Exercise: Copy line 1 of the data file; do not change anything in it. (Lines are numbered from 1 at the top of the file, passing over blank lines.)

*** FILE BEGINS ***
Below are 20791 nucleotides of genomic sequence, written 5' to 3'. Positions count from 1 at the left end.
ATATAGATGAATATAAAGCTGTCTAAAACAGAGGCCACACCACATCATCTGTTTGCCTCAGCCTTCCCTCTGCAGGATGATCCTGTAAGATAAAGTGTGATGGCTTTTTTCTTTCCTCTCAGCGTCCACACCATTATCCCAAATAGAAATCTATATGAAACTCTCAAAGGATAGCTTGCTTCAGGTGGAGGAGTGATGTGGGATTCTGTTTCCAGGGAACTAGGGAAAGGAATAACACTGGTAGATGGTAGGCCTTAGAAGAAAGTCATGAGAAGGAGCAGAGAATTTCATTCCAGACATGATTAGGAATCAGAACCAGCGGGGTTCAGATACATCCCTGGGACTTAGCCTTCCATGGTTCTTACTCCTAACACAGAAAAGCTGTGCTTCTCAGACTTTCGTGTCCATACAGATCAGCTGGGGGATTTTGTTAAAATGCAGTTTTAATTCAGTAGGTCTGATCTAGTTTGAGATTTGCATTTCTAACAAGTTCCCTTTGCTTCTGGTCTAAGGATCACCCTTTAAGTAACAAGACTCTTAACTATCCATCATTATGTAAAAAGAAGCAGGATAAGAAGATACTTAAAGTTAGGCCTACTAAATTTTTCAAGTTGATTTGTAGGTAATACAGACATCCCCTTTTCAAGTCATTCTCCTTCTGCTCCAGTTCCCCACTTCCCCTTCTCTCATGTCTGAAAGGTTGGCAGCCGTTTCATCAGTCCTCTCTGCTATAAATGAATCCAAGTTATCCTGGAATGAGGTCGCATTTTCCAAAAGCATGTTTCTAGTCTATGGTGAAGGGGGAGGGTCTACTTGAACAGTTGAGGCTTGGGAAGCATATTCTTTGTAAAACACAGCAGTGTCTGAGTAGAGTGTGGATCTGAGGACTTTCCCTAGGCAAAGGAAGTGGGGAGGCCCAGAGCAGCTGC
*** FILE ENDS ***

Below are 20791 nucleotides of genomic sequence, written 5' to 3'. Positions count from 1 at the left end.